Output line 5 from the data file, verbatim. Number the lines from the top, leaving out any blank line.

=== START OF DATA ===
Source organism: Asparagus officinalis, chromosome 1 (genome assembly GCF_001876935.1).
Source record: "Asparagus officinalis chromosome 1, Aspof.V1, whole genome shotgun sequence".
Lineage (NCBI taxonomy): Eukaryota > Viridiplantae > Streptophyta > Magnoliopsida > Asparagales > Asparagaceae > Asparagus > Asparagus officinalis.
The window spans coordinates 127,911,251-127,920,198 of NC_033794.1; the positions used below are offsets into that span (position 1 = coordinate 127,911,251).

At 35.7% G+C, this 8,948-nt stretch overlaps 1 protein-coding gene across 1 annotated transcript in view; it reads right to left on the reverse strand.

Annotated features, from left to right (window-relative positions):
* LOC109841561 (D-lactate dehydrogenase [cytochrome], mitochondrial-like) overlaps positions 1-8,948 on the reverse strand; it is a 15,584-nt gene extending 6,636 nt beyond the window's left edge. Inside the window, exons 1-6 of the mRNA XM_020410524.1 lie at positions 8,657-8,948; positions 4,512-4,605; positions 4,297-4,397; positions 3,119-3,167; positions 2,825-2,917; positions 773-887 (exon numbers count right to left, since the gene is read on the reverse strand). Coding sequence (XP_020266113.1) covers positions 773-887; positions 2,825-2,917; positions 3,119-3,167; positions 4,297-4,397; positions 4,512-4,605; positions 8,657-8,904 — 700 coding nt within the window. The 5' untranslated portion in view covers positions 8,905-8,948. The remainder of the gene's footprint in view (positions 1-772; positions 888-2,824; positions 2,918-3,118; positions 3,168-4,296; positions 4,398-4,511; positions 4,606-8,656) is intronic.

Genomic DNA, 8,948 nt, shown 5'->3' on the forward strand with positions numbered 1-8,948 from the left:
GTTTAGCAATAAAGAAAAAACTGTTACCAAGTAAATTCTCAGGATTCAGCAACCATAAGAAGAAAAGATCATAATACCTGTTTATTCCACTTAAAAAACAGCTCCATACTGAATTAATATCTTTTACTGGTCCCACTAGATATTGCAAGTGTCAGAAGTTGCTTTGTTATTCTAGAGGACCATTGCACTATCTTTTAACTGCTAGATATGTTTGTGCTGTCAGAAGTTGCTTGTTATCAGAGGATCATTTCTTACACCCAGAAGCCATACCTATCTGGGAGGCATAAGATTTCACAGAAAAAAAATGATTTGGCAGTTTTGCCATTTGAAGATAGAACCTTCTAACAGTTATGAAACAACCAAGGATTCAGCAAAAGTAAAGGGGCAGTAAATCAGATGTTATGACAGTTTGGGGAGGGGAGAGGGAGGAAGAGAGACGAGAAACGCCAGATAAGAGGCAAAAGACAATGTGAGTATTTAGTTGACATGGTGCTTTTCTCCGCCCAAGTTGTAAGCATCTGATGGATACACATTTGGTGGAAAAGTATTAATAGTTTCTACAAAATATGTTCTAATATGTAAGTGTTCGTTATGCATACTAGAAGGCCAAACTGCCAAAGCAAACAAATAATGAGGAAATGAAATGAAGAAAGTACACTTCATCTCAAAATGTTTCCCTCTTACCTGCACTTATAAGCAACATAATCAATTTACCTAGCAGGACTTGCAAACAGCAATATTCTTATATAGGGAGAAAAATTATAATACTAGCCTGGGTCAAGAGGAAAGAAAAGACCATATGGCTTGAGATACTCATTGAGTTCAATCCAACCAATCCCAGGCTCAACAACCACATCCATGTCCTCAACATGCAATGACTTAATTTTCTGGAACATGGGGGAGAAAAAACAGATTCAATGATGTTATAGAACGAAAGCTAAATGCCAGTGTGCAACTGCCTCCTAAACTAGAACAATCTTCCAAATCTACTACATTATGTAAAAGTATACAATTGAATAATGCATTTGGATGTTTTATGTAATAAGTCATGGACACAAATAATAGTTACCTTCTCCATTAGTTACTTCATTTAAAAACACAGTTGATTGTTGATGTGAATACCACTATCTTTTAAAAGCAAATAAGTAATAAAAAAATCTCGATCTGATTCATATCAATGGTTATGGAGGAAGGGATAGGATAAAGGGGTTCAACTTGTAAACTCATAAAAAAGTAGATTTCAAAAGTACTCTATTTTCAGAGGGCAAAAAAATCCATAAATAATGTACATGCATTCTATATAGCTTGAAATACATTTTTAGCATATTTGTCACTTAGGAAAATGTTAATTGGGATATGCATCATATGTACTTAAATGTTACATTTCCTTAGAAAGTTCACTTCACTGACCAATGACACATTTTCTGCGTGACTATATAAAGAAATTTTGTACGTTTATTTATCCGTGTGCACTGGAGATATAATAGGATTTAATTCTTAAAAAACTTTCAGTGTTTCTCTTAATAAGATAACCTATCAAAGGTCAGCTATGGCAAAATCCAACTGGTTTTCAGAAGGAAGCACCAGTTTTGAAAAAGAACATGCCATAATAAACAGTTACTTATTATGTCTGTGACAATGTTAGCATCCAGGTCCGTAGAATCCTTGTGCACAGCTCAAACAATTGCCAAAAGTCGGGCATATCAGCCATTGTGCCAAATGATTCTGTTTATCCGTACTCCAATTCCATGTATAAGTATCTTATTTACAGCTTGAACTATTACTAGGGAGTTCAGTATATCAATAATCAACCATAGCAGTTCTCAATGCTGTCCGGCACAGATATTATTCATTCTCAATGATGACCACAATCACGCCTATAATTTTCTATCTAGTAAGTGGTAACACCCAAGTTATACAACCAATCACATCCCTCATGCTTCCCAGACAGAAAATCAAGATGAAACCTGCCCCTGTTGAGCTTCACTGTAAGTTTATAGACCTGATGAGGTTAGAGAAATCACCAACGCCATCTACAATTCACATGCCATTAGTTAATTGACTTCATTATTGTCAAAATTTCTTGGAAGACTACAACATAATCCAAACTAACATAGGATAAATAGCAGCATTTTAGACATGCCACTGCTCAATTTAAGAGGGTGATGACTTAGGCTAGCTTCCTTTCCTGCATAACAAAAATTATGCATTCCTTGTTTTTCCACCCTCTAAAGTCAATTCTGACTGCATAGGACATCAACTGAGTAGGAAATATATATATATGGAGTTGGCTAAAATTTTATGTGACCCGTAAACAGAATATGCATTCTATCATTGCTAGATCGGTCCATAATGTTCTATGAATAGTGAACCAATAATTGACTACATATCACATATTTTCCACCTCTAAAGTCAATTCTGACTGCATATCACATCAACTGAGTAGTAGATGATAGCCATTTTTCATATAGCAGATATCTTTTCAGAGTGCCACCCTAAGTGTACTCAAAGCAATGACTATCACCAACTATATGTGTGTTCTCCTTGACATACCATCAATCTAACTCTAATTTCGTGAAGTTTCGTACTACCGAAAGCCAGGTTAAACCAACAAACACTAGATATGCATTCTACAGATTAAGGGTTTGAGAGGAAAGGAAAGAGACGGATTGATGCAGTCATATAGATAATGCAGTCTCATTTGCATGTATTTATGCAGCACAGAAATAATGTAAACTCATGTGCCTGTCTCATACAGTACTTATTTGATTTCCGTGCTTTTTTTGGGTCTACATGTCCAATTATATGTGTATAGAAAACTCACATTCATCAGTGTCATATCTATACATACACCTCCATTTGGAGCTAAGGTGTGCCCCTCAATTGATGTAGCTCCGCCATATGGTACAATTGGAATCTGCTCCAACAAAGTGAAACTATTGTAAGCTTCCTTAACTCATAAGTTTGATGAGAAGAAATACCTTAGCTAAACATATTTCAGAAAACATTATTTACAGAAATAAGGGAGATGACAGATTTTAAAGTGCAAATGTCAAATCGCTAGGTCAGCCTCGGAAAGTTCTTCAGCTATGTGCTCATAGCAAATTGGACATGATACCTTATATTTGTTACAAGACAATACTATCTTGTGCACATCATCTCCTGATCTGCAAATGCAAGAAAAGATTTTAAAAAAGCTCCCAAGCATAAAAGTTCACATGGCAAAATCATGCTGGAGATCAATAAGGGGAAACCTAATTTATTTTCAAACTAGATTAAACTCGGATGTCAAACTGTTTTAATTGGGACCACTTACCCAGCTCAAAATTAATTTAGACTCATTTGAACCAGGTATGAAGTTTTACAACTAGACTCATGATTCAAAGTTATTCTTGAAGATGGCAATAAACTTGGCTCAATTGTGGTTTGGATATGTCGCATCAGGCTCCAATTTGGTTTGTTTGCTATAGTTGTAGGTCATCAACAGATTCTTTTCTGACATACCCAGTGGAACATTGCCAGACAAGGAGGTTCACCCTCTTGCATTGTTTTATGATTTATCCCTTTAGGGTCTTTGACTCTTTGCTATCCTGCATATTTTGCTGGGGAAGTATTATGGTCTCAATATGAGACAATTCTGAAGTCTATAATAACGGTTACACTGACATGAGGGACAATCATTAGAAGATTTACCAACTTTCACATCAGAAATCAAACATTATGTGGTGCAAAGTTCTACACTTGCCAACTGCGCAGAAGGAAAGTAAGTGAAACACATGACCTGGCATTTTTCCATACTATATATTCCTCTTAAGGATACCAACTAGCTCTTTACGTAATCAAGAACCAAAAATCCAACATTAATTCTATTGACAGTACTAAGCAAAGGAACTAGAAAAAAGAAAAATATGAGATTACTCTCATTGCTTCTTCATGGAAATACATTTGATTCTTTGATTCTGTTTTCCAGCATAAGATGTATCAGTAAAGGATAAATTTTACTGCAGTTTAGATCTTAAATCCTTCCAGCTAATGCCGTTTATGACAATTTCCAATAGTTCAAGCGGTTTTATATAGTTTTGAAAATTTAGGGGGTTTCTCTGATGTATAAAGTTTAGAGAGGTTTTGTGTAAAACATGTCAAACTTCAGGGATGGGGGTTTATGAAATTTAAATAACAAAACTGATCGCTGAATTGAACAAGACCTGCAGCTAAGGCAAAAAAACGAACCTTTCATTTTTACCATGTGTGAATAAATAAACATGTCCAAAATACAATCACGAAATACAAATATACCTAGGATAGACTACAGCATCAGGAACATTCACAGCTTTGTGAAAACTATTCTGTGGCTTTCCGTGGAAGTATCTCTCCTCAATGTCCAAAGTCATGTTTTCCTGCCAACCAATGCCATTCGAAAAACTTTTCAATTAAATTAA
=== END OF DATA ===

At 35.7% G+C, this 8,948-nt stretch overlaps 1 protein-coding gene across 1 annotated transcript in view; it reads right to left on the reverse strand.